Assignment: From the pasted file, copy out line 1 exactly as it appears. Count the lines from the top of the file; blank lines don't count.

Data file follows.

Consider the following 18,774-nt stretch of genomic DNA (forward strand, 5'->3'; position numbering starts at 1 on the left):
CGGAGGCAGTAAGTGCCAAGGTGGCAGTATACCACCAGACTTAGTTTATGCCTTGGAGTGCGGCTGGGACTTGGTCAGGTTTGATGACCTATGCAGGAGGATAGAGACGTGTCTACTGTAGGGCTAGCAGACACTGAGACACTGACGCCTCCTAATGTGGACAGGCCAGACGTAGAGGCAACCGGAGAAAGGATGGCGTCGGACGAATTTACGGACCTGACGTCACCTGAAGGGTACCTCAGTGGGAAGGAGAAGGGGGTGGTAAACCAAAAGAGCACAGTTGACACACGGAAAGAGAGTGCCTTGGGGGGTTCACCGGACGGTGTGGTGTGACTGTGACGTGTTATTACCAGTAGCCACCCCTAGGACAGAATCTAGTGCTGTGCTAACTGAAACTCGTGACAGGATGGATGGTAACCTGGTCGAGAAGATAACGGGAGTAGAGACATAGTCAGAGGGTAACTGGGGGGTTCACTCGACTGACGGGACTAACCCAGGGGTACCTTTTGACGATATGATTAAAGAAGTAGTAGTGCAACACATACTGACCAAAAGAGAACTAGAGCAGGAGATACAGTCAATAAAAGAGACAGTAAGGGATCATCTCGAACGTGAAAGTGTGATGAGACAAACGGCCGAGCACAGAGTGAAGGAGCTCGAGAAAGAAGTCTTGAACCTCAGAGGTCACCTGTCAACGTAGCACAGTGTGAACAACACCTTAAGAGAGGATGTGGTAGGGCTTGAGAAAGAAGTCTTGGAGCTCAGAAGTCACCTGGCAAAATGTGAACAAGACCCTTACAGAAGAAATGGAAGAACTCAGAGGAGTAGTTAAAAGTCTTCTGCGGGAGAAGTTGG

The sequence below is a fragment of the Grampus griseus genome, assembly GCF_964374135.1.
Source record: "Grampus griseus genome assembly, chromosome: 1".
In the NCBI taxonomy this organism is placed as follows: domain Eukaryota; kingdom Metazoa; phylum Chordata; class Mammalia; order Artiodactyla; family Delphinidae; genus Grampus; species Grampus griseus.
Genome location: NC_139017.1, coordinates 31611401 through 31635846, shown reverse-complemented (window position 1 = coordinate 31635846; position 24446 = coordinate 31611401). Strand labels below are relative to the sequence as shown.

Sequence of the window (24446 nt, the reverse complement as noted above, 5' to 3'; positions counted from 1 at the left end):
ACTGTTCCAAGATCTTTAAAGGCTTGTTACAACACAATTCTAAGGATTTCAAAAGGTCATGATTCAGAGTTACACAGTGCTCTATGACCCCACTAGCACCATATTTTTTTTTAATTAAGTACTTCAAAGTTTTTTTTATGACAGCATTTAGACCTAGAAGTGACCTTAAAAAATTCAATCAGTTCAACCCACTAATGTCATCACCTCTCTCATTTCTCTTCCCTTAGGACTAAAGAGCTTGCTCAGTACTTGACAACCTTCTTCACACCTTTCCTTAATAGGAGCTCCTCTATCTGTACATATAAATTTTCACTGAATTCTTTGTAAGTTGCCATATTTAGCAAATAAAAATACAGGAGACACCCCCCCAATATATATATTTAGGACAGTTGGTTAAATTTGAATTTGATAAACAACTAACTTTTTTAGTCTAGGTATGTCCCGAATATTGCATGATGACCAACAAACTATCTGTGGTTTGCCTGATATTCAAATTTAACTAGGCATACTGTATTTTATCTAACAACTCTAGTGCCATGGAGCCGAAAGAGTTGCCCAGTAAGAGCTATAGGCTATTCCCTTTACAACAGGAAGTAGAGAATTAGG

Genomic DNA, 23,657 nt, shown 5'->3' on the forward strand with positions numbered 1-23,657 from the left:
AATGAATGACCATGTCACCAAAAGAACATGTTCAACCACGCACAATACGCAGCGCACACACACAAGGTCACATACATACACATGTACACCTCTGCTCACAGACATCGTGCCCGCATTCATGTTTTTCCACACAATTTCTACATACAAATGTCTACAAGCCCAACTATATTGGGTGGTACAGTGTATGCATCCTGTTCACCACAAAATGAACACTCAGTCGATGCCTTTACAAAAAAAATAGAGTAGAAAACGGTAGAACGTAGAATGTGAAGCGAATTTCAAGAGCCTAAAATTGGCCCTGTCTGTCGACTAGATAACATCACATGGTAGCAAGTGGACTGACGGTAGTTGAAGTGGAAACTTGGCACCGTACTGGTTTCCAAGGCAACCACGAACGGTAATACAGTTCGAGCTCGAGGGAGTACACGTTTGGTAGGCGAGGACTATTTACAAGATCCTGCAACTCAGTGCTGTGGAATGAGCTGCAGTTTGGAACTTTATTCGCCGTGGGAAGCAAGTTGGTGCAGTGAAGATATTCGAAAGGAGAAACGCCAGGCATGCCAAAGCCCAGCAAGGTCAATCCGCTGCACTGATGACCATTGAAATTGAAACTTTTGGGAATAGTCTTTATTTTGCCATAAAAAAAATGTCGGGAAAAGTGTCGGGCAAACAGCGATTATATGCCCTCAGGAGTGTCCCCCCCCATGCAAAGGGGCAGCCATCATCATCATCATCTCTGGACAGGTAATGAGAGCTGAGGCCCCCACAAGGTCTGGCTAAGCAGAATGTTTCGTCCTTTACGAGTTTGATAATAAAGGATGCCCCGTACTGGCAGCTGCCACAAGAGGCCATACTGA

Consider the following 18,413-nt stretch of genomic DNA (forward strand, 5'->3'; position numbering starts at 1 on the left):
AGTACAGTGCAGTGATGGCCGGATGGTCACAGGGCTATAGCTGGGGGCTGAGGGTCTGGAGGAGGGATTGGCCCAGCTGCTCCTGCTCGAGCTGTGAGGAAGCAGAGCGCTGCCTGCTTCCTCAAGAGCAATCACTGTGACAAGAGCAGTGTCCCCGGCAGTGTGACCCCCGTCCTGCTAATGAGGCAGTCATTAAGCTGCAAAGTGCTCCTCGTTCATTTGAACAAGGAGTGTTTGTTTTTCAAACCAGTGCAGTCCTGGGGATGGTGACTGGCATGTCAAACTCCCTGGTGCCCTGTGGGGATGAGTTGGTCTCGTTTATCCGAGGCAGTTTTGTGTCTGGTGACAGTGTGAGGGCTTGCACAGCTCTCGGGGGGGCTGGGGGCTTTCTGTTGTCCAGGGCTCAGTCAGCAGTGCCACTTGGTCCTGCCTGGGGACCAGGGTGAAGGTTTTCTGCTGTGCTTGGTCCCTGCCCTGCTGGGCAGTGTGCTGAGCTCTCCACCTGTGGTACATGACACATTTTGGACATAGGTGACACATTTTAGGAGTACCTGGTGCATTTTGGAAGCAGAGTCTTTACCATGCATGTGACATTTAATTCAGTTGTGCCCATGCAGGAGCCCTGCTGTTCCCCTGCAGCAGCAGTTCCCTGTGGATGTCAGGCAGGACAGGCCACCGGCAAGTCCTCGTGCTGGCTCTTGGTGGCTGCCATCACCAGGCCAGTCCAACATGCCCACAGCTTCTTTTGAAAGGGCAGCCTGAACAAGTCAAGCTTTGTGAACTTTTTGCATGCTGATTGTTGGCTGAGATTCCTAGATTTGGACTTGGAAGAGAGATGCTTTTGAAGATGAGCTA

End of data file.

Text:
Consider the following 18,774-nt stretch of genomic DNA (forward strand, 5'->3'; position numbering starts at 1 on the left):